The orange glow from the muzzle blast lit up Jack’s terrified eyes for the last time.

“Get the backpack!” said the assassin.

“Got it!” said one of his accomplices, rummaging through the contents of the blood-spattered backpack. He held out a notebook with the university logo. The embossed crest gleamed in the town car’s headlights. The other man knelt down and collected the empty shells from the wet lawn.

“Make sure you grab his wallet and phone, and let’s get out of here,” said the leader, flipping open his cell phone and snapping a photo of Jack’s shattered body. He stored the picture and dialed a number. The three men walked back toward the still-idling Escalade, leaving Jack’s lifeless form behind on the wet lawn.

“Yes, we took care of it; nothing’s left. The secret’s still safe. We’ll be there in the morning. We’re heading to the airport now.”

Chapter One

The Interview

Philip Channing sat in the ripped-vinyl driver’s seat of his car and examined his face and hair in the rearview mirror, adjusting his necktie one more time and giving an awkward smile. He closed his eyes and rehearsed his answers to the questions that would come at him in the next two hours. He gulped and cheered himself on as if he were in some sort of otherworldly race with himself as both player and spectator. Okay, this is it. This is for all the marbles. Come on, Phil!

He lifted the door latch and stepped out into the bright Texas sunlight and humid air. As he closed the car door, something beneath the rusty hulk creaked. The college beater had served him well for six years, but now, parked next to Lexuses, BMWs, and SUVs, it seemed out of its element. Kinda like me. He scanned the parking lot, pictured the drivers of the cars, and grinned.

I’m not worthy!

Phil opened his leather-bound notepad and double-checked his arsenal of résumés and recommendation letters. He glanced at his watch and began the long walk to the security building over two hundred yards away. He had searched for a visitor parking spot upon arrival, but all the slots were filled. Instead of risking a parking ticket he couldn’t afford—or worse, the towing of his decrepit but critically needed conveyance—he’d decided to join the rank and file in parking in the distant employee parking lot.

If all went well, his car would soon belong there.

As Phil walked behind the shiny cars, he wondered how he had ended up here at the Axcess Energy Company. Axcess was the enemy when he was in school. It was the eight-hundred-pound gorilla of the energy market that was poisoning the earth by belching its fossil fuels into the planet’s precious and fragile atmosphere, practically stomping on the polar ice caps with its enormous carbon footprint.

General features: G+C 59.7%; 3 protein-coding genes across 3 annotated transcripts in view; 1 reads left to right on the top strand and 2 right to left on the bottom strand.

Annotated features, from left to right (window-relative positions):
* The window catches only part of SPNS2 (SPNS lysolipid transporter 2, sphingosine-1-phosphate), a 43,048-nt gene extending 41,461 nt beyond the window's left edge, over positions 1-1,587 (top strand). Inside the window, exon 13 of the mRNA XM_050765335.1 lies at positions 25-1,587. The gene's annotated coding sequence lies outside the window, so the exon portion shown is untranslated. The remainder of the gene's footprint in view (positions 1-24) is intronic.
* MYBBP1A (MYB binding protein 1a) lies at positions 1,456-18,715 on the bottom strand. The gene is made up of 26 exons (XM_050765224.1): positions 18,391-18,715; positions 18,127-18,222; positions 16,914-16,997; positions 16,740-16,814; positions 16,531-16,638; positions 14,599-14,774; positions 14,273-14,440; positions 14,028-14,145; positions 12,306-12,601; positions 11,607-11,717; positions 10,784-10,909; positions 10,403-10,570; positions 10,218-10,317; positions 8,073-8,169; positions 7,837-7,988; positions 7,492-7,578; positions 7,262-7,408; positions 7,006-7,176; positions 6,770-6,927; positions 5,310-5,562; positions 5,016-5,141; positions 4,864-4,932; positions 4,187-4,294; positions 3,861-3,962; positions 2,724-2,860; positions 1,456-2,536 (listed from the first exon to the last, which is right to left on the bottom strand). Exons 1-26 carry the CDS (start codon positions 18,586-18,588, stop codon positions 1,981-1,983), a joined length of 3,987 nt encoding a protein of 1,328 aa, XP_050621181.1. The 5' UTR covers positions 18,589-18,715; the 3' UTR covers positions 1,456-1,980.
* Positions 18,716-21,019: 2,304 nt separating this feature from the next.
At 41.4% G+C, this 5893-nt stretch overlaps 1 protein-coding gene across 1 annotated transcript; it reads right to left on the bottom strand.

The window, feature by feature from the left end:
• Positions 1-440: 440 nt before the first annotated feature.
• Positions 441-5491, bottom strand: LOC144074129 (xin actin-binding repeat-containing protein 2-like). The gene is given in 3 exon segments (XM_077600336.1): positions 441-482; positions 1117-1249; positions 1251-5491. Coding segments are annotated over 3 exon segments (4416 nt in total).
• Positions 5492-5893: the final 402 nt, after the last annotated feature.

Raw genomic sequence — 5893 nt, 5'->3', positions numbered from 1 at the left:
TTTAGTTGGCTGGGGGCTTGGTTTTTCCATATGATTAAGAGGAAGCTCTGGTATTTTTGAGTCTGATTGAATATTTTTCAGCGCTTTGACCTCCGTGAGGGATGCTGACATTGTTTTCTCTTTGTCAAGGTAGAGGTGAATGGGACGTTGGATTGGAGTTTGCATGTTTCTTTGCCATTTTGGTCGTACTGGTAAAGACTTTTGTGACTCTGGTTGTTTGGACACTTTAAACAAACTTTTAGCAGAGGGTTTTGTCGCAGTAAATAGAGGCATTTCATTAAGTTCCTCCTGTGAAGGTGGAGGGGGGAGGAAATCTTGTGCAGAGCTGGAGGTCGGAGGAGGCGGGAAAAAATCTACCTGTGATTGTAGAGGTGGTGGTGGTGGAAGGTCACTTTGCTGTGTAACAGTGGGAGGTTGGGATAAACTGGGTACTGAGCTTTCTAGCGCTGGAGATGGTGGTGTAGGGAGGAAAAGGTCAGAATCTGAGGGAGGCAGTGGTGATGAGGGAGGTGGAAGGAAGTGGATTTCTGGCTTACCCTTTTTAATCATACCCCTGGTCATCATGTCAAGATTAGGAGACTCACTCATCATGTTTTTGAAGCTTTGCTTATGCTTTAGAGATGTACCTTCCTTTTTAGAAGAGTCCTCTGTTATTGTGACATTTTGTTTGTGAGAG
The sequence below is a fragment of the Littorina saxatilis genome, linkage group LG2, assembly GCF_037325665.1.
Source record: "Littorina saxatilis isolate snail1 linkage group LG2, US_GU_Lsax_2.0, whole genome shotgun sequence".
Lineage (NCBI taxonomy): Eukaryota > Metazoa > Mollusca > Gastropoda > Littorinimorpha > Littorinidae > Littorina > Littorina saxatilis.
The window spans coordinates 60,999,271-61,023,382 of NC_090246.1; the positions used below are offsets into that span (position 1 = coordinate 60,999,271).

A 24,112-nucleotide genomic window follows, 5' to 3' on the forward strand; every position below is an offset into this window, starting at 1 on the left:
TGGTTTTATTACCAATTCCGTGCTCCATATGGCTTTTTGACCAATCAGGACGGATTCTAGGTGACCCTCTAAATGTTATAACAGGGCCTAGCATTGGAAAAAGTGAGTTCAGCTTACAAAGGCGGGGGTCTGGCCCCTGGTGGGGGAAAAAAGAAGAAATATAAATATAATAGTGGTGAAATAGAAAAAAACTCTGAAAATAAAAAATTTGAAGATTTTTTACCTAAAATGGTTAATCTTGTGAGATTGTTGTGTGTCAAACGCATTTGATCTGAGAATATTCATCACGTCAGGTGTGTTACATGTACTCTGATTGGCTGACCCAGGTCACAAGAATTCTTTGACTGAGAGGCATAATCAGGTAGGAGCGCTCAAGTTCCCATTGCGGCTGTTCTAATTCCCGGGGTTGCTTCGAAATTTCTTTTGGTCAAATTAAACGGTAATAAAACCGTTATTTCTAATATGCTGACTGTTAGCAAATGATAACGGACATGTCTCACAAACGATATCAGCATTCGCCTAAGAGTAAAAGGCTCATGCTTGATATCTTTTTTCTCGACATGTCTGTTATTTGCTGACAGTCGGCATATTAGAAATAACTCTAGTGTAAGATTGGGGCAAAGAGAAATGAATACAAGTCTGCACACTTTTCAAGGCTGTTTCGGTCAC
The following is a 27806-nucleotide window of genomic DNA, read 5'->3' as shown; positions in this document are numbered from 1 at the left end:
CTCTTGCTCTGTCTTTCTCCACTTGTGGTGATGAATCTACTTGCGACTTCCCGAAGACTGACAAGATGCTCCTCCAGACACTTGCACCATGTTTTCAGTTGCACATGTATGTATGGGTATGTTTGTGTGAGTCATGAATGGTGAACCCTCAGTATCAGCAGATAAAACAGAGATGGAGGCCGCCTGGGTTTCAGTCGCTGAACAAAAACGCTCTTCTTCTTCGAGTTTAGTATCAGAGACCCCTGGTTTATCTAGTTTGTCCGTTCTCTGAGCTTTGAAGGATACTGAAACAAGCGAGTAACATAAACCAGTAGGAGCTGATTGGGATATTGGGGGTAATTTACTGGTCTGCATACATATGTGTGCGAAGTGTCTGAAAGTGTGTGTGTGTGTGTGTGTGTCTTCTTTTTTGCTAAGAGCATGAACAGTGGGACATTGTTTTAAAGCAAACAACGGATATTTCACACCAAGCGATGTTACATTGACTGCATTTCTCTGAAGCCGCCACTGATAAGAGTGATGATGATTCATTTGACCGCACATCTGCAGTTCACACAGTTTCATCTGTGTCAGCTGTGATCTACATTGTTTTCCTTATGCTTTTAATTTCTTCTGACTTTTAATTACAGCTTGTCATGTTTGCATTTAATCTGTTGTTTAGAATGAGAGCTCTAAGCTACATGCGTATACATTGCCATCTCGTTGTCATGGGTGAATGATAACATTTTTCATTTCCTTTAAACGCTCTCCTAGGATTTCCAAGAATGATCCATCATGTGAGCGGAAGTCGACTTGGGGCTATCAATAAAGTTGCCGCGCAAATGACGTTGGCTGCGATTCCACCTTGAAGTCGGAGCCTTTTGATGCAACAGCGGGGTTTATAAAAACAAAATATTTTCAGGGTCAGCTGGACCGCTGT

He thought through a hundred lectures from guest speakers and liberal professors who had lambasted and accused Axcess of raping the natural resources of the planet for the purposes of greed and short-term stock value. As a freshman he had even participated in an on-campus protest against the corporate leviathan.

But that was a long time ago.

Phil looked up into the cloudless sky as he did a quick calculation of how much his education had cost him and his parents. Eighty thousand dollars in tuition funds, lab fees, and overall living debt was enough to bring sobriety to any environmental zealot drunk with dogma. Things were different now: more pragmatic, less idealistic. In short, he needed a job.

His parents, a proud blue-collar worker and a schoolteacher, had done what they could to help him—sacrificing their early retirements and driving used cars instead of new ones to help fund his education, first in an expensive prep school and then during his undergraduate years. Phil sometimes felt guilty about his parents’ sacrifices, but now, alone in the world after their deaths—his mom in a tragic auto accident and his dad from a fast-moving cancer in Phil’s sophomore year of college—he knew this interview was the door to making their investments in his life pay off.

Only a few weeks before, he had packed all his earthly belongings into his deathtrap and driven to Austin. It was a far warmer climate than Toronto’s, where the typically Canadian winter was made even colder by freezing wind from Lake Ontario, plunging the temperature to zero and below in the winter months. The routine of graduate school was wearing off. He was responsible for himself now, and maybe soon—he hoped—for Lisa. His parents were gone, Lisa’s parents still looked at him like he was a bum off the streets, he was in a boatload of debt, and he needed something to do. Something worthwhile and challenging, something that wasn’t just school.